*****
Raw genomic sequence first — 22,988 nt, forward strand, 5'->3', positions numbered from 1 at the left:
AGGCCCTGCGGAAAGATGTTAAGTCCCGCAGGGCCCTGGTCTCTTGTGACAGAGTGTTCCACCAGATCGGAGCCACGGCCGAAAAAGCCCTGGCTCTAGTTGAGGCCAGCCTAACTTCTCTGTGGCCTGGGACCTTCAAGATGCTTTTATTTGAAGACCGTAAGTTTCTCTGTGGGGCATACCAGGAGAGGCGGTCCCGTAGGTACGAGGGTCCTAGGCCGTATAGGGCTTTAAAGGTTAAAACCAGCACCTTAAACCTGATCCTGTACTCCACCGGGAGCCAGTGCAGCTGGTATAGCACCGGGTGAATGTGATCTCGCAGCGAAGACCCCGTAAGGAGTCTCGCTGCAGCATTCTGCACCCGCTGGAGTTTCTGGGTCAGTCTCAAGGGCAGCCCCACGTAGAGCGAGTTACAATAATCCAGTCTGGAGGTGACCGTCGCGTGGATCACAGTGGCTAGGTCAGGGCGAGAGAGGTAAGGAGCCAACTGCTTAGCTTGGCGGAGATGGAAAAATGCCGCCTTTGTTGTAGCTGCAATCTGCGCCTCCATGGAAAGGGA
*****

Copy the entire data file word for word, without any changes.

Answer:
Raw genomic sequence first — 22,988 nt, forward strand, 5'->3', positions numbered from 1 at the left:
AGGCCCTGCGGAAAGATGTTAAGTCCCGCAGGGCCCTGGTCTCTTGTGACAGAGTGTTCCACCAGATCGGAGCCACGGCCGAAAAAGCCCTGGCTCTAGTTGAGGCCAGCCTAACTTCTCTGTGGCCTGGGACCTTCAAGATGCTTTTATTTGAAGACCGTAAGTTTCTCTGTGGGGCATACCAGGAGAGGCGGTCCCGTAGGTACGAGGGTCCTAGGCCGTATAGGGCTTTAAAGGTTAAAACCAGCACCTTAAACCTGATCCTGTACTCCACCGGGAGCCAGTGCAGCTGGTATAGCACCGGGTGAATGTGATCTCGCAGCGAAGACCCCGTAAGGAGTCTCGCTGCAGCATTCTGCACCCGCTGGAGTTTCTGGGTCAGTCTCAAGGGCAGCCCCACGTAGAGCGAGTTACAATAATCCAGTCTGGAGGTGACCGTCGCGTGGATCACAGTGGCTAGGTCAGGGCGAGAGAGGTAAGGAGCCAACTGCTTAGCTTGGCGGAGATGGAAAAATGCCGCCTTTGTTGTAGCTGCAATCTGCGCCTCCATGGAAAGGGA